afterward was overwhelmingly positive.
People felt really alert and engaged,” he
says. “While both elements tied in with our
theme, they could easily be incorporated
into any conference and could be used to
disrupt the flow of information, and allow
people to reset and re-engage.”
19MAKE CHANGE A CONSTANT. Another way Meetingmax disrupts
its convention is by using different venues for morning and afternoon sessions.
“Splitting up the day helps keep guests alert
and to remember the content that was delivered,” says Duncan.
Break Into Groups
20MIX IT UP. For larger meetings, break into small groups, mixing up
participants who don’t normally collaborate. Assign roles to participants, such as
the Devil’s Advocate — the individual who
ensures diverse ideas are presented, or the
Idea Builder — an individual who is responsible for taking every idea presented and
building on it, says Gina Abudi, president
of Abudi Consulting Group and author of
Implementing Positive Organizational Change:
A Strategic Project Management Approach.
21CONSIDER A SIDEBAR. Networking is one of the most im-
portant objectives of most meetings. David
Blackmer, director of member experience
for AAPC, a medical coding, training, and
certification association, is always trying
new things to get attendees to interact. Side
meetings are effective, says Blackmer. The
organization hosts focus groups during its
conference with attendees that represent a
broad spectrum of the entire event’s attend-
ee demographic. “Those who attend the fo-
cus group have one shared interest, offering
their opinion,” says Blackmer. “Throughout
the discussion, attendees will form a bond
with each other and be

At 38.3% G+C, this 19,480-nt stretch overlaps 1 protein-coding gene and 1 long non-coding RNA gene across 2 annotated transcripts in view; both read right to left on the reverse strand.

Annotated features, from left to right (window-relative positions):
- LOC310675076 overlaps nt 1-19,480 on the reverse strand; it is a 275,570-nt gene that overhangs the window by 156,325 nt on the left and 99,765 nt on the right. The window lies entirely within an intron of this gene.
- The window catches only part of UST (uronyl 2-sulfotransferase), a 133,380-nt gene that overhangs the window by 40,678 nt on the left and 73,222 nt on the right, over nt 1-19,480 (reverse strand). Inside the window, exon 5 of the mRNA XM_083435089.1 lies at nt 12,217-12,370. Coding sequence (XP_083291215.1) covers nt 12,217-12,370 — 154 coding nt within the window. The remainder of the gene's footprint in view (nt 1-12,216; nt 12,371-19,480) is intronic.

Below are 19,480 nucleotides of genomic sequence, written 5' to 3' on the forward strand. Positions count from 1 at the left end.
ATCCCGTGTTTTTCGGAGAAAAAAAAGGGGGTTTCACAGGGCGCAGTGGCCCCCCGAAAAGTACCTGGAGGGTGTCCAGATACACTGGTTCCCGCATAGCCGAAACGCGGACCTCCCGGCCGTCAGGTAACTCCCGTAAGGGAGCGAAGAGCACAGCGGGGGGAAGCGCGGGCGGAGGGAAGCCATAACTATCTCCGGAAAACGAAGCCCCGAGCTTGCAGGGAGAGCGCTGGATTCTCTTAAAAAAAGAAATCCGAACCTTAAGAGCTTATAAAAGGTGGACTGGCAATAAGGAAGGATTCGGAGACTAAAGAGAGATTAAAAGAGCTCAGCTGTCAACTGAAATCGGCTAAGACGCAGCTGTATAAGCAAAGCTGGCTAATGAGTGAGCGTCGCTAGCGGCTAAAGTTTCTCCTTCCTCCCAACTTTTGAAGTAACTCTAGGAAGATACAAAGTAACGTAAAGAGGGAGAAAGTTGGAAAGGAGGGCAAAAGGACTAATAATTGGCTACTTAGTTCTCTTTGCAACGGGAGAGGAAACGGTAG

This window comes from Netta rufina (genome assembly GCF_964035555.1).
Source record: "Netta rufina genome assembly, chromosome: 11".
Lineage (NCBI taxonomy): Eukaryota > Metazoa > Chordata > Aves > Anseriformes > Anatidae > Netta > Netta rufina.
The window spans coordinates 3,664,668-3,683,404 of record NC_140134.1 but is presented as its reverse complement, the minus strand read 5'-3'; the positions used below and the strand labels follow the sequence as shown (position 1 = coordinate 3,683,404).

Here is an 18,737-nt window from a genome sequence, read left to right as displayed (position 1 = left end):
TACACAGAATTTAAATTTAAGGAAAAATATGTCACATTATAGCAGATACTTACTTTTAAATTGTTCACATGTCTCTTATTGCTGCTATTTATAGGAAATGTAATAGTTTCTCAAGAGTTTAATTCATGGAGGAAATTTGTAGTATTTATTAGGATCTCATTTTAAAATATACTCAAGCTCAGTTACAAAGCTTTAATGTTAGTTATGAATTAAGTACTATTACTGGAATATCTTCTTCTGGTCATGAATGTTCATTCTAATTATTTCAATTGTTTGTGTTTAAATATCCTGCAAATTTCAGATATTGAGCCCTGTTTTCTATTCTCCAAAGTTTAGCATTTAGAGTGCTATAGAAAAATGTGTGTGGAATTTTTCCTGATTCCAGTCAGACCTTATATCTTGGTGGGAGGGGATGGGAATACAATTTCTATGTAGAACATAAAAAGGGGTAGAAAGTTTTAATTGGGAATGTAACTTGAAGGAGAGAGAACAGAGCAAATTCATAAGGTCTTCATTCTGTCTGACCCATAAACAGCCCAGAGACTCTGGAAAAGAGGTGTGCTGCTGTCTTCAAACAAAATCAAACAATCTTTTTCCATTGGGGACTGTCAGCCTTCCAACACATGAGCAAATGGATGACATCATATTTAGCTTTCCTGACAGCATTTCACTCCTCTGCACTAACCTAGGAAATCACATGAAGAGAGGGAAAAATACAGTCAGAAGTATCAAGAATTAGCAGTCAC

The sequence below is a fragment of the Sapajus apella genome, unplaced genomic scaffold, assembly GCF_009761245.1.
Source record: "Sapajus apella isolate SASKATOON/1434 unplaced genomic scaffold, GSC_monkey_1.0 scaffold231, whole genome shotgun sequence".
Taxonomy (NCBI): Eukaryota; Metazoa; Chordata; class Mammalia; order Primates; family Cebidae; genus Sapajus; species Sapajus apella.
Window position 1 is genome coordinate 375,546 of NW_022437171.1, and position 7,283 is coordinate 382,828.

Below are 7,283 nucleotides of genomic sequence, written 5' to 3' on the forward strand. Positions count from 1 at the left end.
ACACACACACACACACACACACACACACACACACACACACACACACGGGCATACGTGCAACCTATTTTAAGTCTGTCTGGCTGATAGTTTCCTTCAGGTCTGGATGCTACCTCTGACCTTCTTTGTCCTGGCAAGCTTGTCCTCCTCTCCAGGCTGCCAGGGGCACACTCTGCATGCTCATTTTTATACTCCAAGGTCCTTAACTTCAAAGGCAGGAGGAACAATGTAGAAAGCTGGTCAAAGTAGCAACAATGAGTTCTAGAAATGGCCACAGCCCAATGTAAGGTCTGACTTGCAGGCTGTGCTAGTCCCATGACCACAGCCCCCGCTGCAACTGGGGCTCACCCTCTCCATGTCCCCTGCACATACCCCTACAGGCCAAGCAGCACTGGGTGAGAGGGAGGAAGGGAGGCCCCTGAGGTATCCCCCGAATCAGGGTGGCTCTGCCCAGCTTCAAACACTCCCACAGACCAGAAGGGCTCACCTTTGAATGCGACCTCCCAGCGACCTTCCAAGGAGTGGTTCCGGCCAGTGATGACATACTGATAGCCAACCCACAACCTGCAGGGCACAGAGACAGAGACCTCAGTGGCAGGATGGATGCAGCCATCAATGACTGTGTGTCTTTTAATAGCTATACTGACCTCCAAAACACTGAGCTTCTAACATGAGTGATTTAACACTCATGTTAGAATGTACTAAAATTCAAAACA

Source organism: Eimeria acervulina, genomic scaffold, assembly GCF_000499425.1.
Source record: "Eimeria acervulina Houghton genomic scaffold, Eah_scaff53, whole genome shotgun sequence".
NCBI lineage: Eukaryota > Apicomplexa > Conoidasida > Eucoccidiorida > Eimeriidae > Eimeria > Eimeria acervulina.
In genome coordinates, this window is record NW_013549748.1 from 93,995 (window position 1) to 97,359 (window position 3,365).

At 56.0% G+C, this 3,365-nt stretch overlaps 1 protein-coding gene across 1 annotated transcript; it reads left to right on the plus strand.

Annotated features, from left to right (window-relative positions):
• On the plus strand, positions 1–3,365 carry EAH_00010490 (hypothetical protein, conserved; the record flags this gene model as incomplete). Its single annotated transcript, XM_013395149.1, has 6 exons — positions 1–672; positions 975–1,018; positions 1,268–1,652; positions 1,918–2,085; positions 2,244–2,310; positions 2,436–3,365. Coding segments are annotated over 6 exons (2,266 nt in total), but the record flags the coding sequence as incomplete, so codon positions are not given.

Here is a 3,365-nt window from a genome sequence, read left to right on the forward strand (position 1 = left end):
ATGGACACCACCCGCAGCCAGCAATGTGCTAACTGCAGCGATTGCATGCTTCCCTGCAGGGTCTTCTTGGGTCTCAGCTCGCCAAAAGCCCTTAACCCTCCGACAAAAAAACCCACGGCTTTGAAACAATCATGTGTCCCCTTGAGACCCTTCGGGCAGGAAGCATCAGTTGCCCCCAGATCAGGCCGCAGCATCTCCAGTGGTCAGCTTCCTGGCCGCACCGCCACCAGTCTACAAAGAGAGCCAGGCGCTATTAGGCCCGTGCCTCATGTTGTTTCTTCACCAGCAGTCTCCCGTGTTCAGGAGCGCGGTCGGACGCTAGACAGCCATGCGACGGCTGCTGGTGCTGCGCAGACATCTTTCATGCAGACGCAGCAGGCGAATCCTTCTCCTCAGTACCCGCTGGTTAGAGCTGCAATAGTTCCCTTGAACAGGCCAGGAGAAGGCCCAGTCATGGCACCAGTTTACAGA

more enticed to openly
interact with each other
after the focus group.”
22TAKE IT OUTSIDE THE
MEETING. AAPC primarily serves those who
are involved in healthcare reimbursement. It
creates a separate event,
connected to its main
for presidents, CEOs,
and the higher tier of
healthcare management. “They attended
sessions, but most of the meals, exhibit hall time, and general sessions were
shared,” notes Blackmer.
23LEVERAGE MOBILE APPS FOR DISRUPTION. Mobile apps can be
used to disrupt your meeting, as well. “It’s
fantastic to send a message out into the
ether that you’re going to check out X or
Y tourist attraction nearby, and if anybody
wants to join you, to meet at a certain
place and time,” says Blackmer. “I’ve had
great interactions with a lot of random attendees at various events this way, and it
definitely helps bolster the networking and
24SIT ON IT. Where and how people sit impacts a meeting.
Long, horizontal rows of chairs facing a
stage where a talking head goes on and
on will not spur creativity or excitement.
According to Convene, rectangular pods
are now considered the best seating style
for promoting collaboration and comfort.
25TAKE CENTER STAGE. Other ways to disrupt your meeting include putting the stage in the middle of the
room, changing the setup throughout the
day, mixing hard chairs with soft chairs and
even beanbags and large pillows. “No matter
what set you use, make sure that your presentation can be both seen and heard by all
participants,” says Dr. Paul Radde, organizational development consultant of over 40
years and author of Seating Matters.
26INCORPORATE THE UNUSUAL. Have participants change the seating
setup, from straight row theater style to a
rounded style in which every chair is facing
the presentation, offers Radde. He also recommends challenging participants to sit in
different seats after breaks instead of returning to their “home” chair.
27PUT PLANTS IN THE AUDIENCE. And not the green
kind. Think of Saturday Night Live, which
uses cast members planted in the audience
22 I Successful Meetings I February 2018 I SuccessfulMeetings.com
attendees to scribble
on its walls